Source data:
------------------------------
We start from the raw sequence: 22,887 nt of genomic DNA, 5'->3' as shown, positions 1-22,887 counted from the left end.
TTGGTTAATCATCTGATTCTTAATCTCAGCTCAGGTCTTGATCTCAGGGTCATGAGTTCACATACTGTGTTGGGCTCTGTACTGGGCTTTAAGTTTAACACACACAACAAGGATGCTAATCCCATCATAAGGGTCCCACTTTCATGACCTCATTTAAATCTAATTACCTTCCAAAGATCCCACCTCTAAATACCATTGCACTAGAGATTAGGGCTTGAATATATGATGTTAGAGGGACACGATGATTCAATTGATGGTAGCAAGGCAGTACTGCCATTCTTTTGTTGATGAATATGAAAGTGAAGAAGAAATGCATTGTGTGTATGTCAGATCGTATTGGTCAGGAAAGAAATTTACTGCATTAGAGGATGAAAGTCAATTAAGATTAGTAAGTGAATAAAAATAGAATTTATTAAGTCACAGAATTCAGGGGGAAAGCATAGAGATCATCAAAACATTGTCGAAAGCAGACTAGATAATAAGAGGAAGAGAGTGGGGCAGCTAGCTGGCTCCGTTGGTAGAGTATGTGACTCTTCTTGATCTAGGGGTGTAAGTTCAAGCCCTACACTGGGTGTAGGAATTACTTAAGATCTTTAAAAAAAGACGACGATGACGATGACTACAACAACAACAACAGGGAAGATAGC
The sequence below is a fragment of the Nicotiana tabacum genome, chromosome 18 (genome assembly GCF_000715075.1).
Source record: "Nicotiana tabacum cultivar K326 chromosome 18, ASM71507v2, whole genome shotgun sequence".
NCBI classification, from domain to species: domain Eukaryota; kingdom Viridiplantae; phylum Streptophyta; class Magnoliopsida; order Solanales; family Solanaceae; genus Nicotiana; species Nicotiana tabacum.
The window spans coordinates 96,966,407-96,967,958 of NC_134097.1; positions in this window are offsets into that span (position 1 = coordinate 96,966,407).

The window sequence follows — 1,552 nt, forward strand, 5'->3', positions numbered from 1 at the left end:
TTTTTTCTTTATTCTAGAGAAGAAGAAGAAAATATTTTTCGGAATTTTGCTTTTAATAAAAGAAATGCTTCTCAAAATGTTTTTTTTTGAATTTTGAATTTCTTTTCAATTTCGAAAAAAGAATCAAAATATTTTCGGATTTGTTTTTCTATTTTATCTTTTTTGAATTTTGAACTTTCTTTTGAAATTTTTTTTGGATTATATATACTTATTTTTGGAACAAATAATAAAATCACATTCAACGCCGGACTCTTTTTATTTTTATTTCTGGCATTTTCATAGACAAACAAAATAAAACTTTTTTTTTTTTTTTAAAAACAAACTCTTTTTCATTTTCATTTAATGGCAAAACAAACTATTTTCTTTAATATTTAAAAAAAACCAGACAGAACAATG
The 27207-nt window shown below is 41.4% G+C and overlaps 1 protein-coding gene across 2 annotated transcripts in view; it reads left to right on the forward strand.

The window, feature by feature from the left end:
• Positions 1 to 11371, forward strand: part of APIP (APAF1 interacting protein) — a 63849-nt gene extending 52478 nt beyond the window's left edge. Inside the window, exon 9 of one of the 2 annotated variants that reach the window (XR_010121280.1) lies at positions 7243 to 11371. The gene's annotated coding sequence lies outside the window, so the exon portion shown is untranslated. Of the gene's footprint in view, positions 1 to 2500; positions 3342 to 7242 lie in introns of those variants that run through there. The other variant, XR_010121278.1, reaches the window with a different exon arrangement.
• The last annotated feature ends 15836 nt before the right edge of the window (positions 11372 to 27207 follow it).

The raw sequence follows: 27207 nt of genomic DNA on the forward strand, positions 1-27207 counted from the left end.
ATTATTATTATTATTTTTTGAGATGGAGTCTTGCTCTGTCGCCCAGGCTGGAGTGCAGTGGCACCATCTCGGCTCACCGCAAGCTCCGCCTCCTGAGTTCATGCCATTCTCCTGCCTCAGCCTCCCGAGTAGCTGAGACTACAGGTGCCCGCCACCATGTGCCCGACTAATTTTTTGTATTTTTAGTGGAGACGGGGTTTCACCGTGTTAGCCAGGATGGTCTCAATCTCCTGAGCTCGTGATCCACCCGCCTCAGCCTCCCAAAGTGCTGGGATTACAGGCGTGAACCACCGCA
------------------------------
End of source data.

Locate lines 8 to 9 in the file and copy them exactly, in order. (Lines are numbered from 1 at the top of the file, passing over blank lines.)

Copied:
TTTTTTCTTTATTCTAGAGAAGAAGAAGAAAATATTTTTCGGAATTTTGCTTTTAATAAAAGAAATGCTTCTCAAAATGTTTTTTTTTGAATTTTGAATTTCTTTTCAATTTCGAAAAAAGAATCAAAATATTTTCGGATTTGTTTTTCTATTTTATCTTTTTTGAATTTTGAACTTTCTTTTGAAATTTTTTTTGGATTATATATACTTATTTTTGGAACAAATAATAAAATCACATTCAACGCCGGACTCTTTTTATTTTTATTTCTGGCATTTTCATAGACAAACAAAATAAAACTTTTTTTTTTTTTTTAAAAACAAACTCTTTTTCATTTTCATTTAATGGCAAAACAAACTATTTTCTTTAATATTTAAAAAAAACCAGACAGAACAATG
The 27207-nt window shown below is 41.4% G+C and overlaps 1 protein-coding gene across 2 annotated transcripts in view; it reads left to right on the forward strand.